Title: Mycoinsecticides and Mycoacaricides: A comprehensive list with worldwide coverage and international classification of formulation types Authors
|Faria, Marcos - EMBRAPA, BRAZIL|
Submitted to: Biological Control
Publication Type: Review Article
Publication Acceptance Date: August 6, 2007
Publication Date: October 31, 2007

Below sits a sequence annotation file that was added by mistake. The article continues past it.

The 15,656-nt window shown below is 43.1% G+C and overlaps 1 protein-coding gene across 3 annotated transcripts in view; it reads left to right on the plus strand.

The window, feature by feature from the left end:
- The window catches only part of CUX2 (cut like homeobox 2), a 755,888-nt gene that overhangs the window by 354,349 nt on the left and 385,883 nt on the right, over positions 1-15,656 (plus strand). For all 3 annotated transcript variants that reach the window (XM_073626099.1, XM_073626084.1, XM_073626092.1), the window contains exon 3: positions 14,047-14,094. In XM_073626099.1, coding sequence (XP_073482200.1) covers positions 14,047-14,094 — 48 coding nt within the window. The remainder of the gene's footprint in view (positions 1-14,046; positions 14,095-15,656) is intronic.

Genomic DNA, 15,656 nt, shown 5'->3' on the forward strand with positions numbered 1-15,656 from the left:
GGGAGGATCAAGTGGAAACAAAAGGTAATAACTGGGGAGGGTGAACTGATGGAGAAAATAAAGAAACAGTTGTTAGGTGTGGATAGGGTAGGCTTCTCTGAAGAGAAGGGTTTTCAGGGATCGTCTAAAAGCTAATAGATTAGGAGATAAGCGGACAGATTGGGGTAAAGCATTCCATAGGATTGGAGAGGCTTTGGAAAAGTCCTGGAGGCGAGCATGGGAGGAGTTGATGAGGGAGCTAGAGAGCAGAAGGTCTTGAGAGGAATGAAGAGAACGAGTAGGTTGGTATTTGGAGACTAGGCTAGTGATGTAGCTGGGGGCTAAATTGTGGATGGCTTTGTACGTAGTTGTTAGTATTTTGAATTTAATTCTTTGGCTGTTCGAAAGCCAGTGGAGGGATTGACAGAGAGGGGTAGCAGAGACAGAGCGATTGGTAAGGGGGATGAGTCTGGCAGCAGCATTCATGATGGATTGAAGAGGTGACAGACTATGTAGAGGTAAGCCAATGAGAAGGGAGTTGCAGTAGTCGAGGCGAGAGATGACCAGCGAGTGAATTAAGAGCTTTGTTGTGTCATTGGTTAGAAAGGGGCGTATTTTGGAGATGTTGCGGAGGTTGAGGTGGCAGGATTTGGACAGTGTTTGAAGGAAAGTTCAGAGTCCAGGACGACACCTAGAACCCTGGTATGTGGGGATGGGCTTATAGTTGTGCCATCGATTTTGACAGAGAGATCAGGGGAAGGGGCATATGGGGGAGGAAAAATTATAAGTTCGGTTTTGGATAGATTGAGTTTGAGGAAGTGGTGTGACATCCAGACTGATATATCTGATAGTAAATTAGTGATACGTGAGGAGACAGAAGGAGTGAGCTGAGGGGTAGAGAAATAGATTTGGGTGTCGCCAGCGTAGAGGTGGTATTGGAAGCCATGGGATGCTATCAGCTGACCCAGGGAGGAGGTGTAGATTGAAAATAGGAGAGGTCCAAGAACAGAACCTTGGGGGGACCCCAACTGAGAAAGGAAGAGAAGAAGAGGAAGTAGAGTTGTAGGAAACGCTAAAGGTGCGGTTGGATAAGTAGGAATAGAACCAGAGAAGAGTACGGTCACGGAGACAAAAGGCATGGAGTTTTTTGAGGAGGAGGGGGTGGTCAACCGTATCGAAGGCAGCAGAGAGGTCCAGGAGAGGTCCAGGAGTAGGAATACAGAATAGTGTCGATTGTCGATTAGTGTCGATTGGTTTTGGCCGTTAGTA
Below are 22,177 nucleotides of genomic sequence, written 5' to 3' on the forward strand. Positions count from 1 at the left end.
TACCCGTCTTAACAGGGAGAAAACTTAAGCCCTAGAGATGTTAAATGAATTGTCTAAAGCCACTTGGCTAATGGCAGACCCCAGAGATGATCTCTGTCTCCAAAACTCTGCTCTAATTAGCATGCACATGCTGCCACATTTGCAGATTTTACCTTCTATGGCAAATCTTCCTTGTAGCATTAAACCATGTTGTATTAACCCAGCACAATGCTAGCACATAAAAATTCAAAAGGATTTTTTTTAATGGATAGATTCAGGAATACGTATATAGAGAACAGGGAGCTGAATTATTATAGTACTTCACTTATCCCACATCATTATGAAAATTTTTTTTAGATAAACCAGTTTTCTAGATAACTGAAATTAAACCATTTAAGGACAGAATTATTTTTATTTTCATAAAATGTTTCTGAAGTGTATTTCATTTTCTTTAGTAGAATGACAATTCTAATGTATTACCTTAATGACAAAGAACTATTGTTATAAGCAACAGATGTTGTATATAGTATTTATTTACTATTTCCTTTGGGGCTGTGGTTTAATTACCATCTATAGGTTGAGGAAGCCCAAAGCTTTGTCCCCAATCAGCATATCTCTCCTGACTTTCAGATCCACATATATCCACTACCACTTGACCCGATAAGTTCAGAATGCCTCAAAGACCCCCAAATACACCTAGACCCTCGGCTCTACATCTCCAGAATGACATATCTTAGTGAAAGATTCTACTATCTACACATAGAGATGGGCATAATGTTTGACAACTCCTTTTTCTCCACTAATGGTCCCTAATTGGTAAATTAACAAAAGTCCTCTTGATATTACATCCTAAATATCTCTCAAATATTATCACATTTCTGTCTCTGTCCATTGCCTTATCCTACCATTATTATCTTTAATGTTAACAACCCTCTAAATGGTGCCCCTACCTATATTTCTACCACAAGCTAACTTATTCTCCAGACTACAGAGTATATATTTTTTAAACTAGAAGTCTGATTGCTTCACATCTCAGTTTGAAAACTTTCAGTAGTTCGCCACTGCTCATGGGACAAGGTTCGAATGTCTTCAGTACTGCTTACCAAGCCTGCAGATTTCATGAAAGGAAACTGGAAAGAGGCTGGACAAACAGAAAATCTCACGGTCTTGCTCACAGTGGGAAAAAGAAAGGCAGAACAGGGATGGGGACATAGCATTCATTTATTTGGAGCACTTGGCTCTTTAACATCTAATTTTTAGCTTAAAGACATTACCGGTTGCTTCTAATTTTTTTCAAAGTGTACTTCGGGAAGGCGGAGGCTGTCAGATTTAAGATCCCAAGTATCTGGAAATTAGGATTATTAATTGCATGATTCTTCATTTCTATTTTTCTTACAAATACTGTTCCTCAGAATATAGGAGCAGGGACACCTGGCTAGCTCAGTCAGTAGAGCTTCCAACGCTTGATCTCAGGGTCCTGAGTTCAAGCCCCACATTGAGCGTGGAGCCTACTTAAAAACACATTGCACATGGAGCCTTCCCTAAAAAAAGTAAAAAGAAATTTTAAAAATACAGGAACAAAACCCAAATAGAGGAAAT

Citation: Faria, M., Wraight, S.P. 2007. Mycoinsecticides and Mycoacaricides: A comprehensive list with worldwide coverage and international classification of formulation types. Biological Control. 43:237-256. Technical Abstract: Recent years have seen a marked increase in the number of mycopesticides (pest control products based on living fungi) developed worldwide for control of arthropods, plant pathogens, and weeds. Since the first fungal-based biopesticides were developed in the 1960s, the list has grown to more than 200. Not surprisingly, information on many of these products is not widely available and much is incomplete, confusing and even contradictory. The same product may be marketed by different companies or under different trade names in different countries. Information on many products has been published in languages inaccessible to many western researchers. Even more problematic, details regarding some products were never printed or made available electronically, especially products developed by government-supported laboratories for local markets. Numerous lists of myco-insecticides, -acaricides, -fungicides, -nematicides and -herbicides have been compiled in the past decade, but these generally cover a single mycopesticide type and are not complete in terms of worldwide coverage. In this review we have attempted to compile a comprehensive list of mycopesticides developed over the past three decades. We list 201 products based on 43 fungi. Anamorphic fungi in the artificial orders Hyphomycetes and Coelomycetes account for 56% and 16% of listed fungi, respectively. Only a few species of Ascomycota and Basidiomycota have been developed as mycofungicides and mycoherbicides. Metarhizium anisopliae, Beauveria bassiana and Trichoderma harzianum account for nearly half (96) of the products developed. The total comprises 107 mycoinsecticides and mycoacaricides, 79 mycofungicides and myconematicides and 15 mycoheribcides.